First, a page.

I’m visiting a good friend, a fellow writer, on her farm. The visit serves many purposes, but the main one is to meet her newborn daughter, and to spend time writing in the tiny house on her property where I stay. The two of us walk together inside the fenced-in enclosure of her backyard; she pushes the stroller, and I hold a glass of red wine. The fertile fields stretch out far behind us, all the way back to the distant treeline. A lone tractor crawls through the dirt, up and down the rows, laying seed or plowing, or we’re not exactly sure what. The dust makes it hard to tell what piece of farm equipment is attached to the tractor. I would have no idea anyway. I point to the tractor moving steadily through the field, kicking up a fine red cloud as it goes, and I say to my friend, “There’s a metaphor there.”
I arrive at the farm riding the electric waves of energy that come with receiving good news. I am admitted into a competitive writing program, awarded one of six spots. One of the essays from my collection-in-progress is a finalist in a Canada-wide competition out of 489 submissions. Job prospects are opening up. Requests are coming in. “Congratulations to you and your forthcoming book,” a respected literary friend writes, “it won’t be long now…” I am the tractor kicking up all kinds of dust in the field, sowing the seeds for a fruitful writing career.
But, if you have an idea of how stories go, and what happens once you reach the peak, perhaps you can predict the direction my life goes next.
Maybe I am not the tractor. Maybe I am the dirt.
A simple text arrives as I’m laughing with my friend, perhaps even holding her baby snuggled in my arms. The fine dust aroma of sweet earth that covers everything fills my nostrils. “Just spoke to Sick Kids, need to talk to you.” My husband texts, and my stomach drops.
“I have to call Dan, it’s Sick Kids.” My friend gives me a knowing look, takes the baby.
I’m outside, shooing the pesky black flies and mosquitos, trying to reach my husband by phone who suddenly seems so far away. He answers, but can’t hear me properly, so I make my way to the front of the house where reception is better.
If I was the one to write the narrative for my daughter’s life, some things I would rewrite, others I would edit out completely. My narrative for her wouldn’t include Down syndrome (in short, it’s the low societal expectations, the lack of supports, the prevalent ableism in our society, the associated health concerns…) If I was writing her story, I would take away her dental troubles that have caused her pain and infection, and spared her the need to be sedated, and the impending dental surgery. I certainly wouldn’t give her Crohn’s disease, as no one ever wants to be told their child must have a high tolerance for pain, because their insides are raw, let alone go through that experience. E has endured horrible pain. But like every story, at some point, the narrative shifts, turns, and for her it has indeed. She is being seen by some of Canada’s best and brightest physicians, for her G.I. issues and her teeth. Her Crohn’s is being managed by a team of medical professionals, we have a dental surgery date, and she’s on her way to healing. I would like to end the story there.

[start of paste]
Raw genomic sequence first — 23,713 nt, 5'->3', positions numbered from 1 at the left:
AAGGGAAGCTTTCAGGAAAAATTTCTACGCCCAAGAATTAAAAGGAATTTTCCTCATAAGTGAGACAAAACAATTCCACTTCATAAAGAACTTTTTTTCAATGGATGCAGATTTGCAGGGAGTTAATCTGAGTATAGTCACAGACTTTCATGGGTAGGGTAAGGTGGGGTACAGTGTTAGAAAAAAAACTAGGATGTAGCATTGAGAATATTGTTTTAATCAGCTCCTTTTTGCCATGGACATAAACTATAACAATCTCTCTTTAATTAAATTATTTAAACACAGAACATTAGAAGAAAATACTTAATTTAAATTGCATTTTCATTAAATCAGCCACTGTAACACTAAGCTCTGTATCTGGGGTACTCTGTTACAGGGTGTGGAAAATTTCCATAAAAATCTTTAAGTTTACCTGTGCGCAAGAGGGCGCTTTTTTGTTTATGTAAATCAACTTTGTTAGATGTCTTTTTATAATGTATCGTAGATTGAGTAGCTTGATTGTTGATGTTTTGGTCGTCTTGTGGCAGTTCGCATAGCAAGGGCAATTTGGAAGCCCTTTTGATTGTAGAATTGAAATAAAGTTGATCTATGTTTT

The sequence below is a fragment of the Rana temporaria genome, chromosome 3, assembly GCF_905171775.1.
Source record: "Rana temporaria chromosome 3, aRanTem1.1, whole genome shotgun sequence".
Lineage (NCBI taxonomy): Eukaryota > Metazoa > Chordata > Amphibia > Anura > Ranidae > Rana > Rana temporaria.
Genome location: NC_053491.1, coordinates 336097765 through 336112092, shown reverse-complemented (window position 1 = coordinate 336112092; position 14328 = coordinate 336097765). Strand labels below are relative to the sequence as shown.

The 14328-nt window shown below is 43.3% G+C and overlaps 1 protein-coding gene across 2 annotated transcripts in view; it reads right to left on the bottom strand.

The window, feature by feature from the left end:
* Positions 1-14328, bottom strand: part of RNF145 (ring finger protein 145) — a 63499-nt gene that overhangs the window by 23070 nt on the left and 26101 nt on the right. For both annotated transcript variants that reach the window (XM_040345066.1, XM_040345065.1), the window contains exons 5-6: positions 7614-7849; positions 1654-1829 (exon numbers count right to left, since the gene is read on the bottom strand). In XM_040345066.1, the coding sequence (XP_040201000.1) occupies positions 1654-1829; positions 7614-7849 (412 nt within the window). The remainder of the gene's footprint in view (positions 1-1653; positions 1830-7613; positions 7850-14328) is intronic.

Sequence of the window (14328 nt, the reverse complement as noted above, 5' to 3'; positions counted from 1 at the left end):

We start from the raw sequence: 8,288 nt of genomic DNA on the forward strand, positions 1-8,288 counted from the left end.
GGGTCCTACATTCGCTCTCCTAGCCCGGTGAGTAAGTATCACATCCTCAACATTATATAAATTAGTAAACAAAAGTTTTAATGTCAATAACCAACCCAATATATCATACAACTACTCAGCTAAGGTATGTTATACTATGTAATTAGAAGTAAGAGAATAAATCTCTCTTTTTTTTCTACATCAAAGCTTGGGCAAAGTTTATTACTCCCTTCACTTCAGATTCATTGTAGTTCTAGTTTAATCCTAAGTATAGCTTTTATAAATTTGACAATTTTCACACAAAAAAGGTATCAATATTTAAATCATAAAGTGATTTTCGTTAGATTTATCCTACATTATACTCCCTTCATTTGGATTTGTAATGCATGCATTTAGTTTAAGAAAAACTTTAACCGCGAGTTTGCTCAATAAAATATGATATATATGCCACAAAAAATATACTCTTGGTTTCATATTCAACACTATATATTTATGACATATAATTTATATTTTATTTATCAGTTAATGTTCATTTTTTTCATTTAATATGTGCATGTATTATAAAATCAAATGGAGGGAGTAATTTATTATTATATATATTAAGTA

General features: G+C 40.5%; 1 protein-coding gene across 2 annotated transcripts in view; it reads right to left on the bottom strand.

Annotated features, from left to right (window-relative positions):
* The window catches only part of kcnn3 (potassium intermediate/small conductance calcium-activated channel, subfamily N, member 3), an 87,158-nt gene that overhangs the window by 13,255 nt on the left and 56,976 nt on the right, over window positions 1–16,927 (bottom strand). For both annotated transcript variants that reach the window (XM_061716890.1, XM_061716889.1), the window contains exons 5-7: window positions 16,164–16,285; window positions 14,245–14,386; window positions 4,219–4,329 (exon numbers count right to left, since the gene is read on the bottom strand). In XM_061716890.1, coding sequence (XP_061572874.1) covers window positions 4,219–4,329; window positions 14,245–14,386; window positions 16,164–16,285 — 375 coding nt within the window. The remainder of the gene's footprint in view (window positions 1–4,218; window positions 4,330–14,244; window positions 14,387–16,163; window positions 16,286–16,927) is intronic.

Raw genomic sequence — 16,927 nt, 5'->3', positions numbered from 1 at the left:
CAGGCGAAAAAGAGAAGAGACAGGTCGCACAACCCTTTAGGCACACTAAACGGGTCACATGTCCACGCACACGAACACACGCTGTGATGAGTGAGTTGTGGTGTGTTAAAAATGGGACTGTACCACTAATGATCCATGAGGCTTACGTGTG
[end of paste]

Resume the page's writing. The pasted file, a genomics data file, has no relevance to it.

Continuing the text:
But that text.
My life is the field, peaceful and calm, and then the tractor comes and shreds the soil to bits. What seems known and certain is turned, mixed up.
E was born with a congenital heart defect and a leaky valve. Two small holes between the chambers of her heart that shouldn’t be there. She’s been followed by cardiologists for her heart since birth. Fifty percent of kids with Down syndrome need heart surgery, and so we felt lucky we’d dodged that particular bullet. Covid contributed to delaying E’s heart appointments by several years, but we weren’t overly concerned. We got caught up last week with a routine cardiologist check-up, and when the doctor looked at her echocardiogram, the message was what we wanted to hear: “The images are the same as four years ago.”
The cardiologist felt confident we could safely do nothing regarding the holes in her heart at this time. “But I will present her case at rounds and see what the whole team thinks.”
I forgot about holes in hearts, rounds, cardiologists, and let the entire pulsing mess slip from my mind.
Dan doesn’t mince words. “The team was unanimous in deciding that they want to go ahead with heart surgery.”
“In five to six months. They want to do it coming from the side so they don’t have to cut through her chest wall.”
And now that tractor is tearing along my chest, shredding my insides, throwing dirt up in my face.
The time has come for the holes to be fixed. She is big enough. The holes did not fix themselves over time, as was originally hoped. Surgery was always on the table, the question was when. Why hadn’t I realized this? Why is this news coming as such a surprise?
I am stunned.
I walk laps in the backfield with my friend, clutching my glass of red, and listen to the low rumble of the tractor in the distance. Dust flies up and I shield my eyes, but there’s no avoiding the sandy-soil that stains my shoes, settles in my mouth and coats my notebooks in grit through the tiny house windows. I squint against the sky to watch as the tractor plods closer, and what I feel most keenly is my inability to control its movement, to make it stop. I am helpless in the face of such machinery.
I turn my back to the mustard horizon, the roar of the tractor’s engine in my ears, away from the dirt clouds blood-red. My heart pounds and pumps in my head as I think about E.
And for now, that is where the story ends.